GroundFloor Media & CenterTable Blog

In January, my colleague Olivia Ward and I took a new online course called Reset by Jocelyn K. Glei, who is also the producer of one of my favorite podcasts: Hurry Slowly. Reset couldn’t have come at a better time for me as Q4 2018 had stretched me to my limits. My so-called work/life balance was scattering like confetti in the wind.

The Reset course is about showing you how to find more meaning and creativity in your daily work. It focuses on resetting work in a way that’s intentional, energizing and inspiring. Over a four-week period, I joined Jocelyn and the first group of students through a series of video talks, reset rituals, meditations and live Q&As. It was a deep cleanse of ways I had been working that were clearly not working anymore.

I highly encourage others to sign up for the next course, as there were many “a-ha” moments of simple adjustments to learn. However, I want to share a few practices for “resetting” your brain at work.

Deep Attention vs. Open Attention

Deep Attention: Schedule time for deep attention tasks during your peak productive hours each day. Deep attention work typically lasts 90 – 120 minutes per day and should be followed by a 30-minute break. According to Jocelyn, top performers do a maximum of three, 90-minute sprints of deep attention work per day. When you add up these minutes it only equals 4.5 hours each day!  

Open Attention: I realized most of my work day was dedicated to open attention tasks. This is why I found myself completing larger projects after work hours or early in the morning before my household woke up. Open attention work includes meetings, email triage, phone conversations and more. These tasks demand a lower level of focus while allowing you to remain available to other people.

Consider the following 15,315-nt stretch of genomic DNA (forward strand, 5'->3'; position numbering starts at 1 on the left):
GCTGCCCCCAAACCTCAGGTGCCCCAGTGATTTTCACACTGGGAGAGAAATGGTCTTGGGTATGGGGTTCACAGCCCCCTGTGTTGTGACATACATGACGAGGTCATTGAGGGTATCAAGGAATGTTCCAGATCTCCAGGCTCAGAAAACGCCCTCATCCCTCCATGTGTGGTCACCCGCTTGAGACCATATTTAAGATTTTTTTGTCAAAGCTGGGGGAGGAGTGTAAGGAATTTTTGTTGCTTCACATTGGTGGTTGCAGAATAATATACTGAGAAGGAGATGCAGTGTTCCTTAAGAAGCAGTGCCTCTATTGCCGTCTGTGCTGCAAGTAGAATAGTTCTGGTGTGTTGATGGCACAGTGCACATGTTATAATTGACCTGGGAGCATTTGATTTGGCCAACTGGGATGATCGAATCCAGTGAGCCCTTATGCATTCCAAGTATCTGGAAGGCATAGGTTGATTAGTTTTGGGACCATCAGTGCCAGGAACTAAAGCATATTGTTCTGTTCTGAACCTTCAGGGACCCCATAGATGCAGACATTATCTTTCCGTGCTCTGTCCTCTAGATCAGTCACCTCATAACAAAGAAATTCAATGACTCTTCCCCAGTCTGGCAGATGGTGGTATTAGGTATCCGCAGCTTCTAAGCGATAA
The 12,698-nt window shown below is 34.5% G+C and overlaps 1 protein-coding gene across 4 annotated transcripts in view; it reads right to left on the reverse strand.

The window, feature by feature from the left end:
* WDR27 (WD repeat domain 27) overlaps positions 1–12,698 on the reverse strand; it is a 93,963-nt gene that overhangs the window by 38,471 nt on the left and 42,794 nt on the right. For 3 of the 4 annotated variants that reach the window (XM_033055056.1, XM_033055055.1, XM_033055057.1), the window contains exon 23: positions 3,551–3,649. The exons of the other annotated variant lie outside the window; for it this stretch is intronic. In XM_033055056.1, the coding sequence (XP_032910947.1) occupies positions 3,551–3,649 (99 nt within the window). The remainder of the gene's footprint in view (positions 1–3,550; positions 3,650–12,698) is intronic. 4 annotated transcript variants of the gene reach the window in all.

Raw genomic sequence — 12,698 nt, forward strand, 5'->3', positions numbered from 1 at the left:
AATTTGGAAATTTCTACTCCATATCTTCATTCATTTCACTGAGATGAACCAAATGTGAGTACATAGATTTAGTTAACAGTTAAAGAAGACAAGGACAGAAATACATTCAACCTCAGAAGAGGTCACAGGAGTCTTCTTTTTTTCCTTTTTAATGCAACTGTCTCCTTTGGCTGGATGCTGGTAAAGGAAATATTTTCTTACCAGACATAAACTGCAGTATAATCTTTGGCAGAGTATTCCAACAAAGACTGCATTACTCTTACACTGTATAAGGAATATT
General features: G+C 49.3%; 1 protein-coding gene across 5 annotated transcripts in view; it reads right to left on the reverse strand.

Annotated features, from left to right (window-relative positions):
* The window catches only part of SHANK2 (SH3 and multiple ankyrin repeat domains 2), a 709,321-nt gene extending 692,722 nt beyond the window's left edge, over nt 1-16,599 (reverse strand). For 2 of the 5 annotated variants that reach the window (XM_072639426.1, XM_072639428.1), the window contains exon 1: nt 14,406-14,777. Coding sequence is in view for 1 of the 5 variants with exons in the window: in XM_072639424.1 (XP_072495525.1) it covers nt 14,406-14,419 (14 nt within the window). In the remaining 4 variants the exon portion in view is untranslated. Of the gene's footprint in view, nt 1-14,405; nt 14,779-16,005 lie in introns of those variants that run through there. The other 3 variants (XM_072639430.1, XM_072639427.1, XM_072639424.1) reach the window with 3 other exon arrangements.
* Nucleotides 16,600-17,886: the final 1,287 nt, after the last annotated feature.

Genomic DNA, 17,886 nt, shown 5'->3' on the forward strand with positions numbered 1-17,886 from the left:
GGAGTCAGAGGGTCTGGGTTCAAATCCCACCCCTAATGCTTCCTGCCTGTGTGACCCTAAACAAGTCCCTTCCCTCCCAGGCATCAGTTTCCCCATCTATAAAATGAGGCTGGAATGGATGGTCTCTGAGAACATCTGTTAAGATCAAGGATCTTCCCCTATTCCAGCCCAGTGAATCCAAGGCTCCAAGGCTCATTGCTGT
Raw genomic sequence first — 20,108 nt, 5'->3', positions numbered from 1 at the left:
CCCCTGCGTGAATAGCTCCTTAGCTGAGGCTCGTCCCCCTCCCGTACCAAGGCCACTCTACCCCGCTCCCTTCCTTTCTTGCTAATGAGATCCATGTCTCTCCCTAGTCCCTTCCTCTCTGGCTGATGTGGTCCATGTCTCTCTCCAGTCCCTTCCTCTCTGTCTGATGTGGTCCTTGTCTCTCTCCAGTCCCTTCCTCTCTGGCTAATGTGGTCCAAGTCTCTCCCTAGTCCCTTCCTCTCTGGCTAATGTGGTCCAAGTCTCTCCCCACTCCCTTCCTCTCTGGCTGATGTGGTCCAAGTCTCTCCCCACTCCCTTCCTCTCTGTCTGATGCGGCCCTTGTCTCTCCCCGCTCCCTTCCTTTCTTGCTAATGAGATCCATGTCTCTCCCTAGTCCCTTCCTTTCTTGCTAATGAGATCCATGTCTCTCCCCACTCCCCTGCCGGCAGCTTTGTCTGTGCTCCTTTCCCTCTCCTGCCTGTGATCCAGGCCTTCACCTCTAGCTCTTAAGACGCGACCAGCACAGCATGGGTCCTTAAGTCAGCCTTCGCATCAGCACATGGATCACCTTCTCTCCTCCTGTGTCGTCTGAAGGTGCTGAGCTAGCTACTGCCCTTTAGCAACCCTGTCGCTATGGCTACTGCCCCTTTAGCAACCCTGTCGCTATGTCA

• Key Practice: Align your attention with your to do list. Block your calendar and stick to it.

“Downtime” Brain & Time Scarcity

“Downtime” Brain: Jocelyn encouraged tapping into your “downtime” brain to increase self-awareness, confidence, and creativity. She shared that when your mind is “at rest” it is only 5-10 percent less active than when you’re consciously focused on a specific task.

Time Scarcity: No one wants to admit they are operating in a time scarcity. But when the time scarcity overview was discussed, I meekly raised my hand. As mentioned above, I was working in a constantly overwhelmed and over-scheduled state.

  • Key Practice: White space can give you time to activate the downtime brain. Use and schedule “white space” in your calendar.  

Active Rest

Active Rest: We are constantly bombarded with information. Turn it all off. That means don’t consume anything, especially all things digital. For active reset, move to a new space. Use your hand or body – take a walk, hike, meditate, fold laundry, etc. Often I come up with my greatest ideas while folding laundry or walking the dog. 

  • Key Practice: Build time into your calendar for active rest every day. Or plan a two-hour block once per week for unstructured thinking.

Again, I encourage anyone who needs a work reset to take this course. It offers rituals, additional information and ideas to help start the process of shifting your work style. A special thanks to Jocelyn for offering her insight, encouragement and time to this program and to the leadership team at GroundFloor Media for supporting me and Olivia in this program. To learn more visit: https://reset-course.com/

Amy Moynihan is a Senior Director of Communications at GroundFloor Media, where she leads the firm’s cause marketing for Corporate Social Responsibility programs. With more than 20 years of experience, Amy is a creative thinker, enjoys finding and telling compelling stories and has a passion for building long-term brand engagement programs for clients.

Related Posts

Podcast: A State of Emergency for Youth Mental Health

Colorado’s kids are suffering from historic rates of anxiety, depression and suicide. Listen to our conversation with Children’s Hospital Colorado Vice President of Population Health and Advocacy Heidi Baskfield about why this is happening and what can and must be done to save children’s lives.